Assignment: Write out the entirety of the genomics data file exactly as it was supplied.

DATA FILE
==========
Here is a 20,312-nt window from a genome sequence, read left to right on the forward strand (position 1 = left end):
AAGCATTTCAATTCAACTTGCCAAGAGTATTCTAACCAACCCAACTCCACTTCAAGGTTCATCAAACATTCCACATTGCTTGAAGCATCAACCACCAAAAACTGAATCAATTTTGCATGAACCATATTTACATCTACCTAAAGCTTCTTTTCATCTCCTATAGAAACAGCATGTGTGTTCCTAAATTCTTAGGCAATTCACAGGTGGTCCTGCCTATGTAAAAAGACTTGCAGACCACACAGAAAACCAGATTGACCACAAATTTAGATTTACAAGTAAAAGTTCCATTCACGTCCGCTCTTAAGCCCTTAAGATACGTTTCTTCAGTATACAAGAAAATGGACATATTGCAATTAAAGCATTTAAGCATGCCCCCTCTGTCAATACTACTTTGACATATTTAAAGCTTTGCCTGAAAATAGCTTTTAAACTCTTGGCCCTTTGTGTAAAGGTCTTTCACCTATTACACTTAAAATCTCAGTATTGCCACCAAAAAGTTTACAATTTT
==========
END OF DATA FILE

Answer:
Here is a 20,312-nt window from a genome sequence, read left to right on the forward strand (position 1 = left end):
AAGCATTTCAATTCAACTTGCCAAGAGTATTCTAACCAACCCAACTCCACTTCAAGGTTCATCAAACATTCCACATTGCTTGAAGCATCAACCACCAAAAACTGAATCAATTTTGCATGAACCATATTTACATCTACCTAAAGCTTCTTTTCATCTCCTATAGAAACAGCATGTGTGTTCCTAAATTCTTAGGCAATTCACAGGTGGTCCTGCCTATGTAAAAAGACTTGCAGACCACACAGAAAACCAGATTGACCACAAATTTAGATTTACAAGTAAAAGTTCCATTCACGTCCGCTCTTAAGCCCTTAAGATACGTTTCTTCAGTATACAAGAAAATGGACATATTGCAATTAAAGCATTTAAGCATGCCCCCTCTGTCAATACTACTTTGACATATTTAAAGCTTTGCCTGAAAATAGCTTTTAAACTCTTGGCCCTTTGTGTAAAGGTCTTTCACCTATTACACTTAAAATCTCAGTATTGCCACCAAAAAGTTTACAATTTT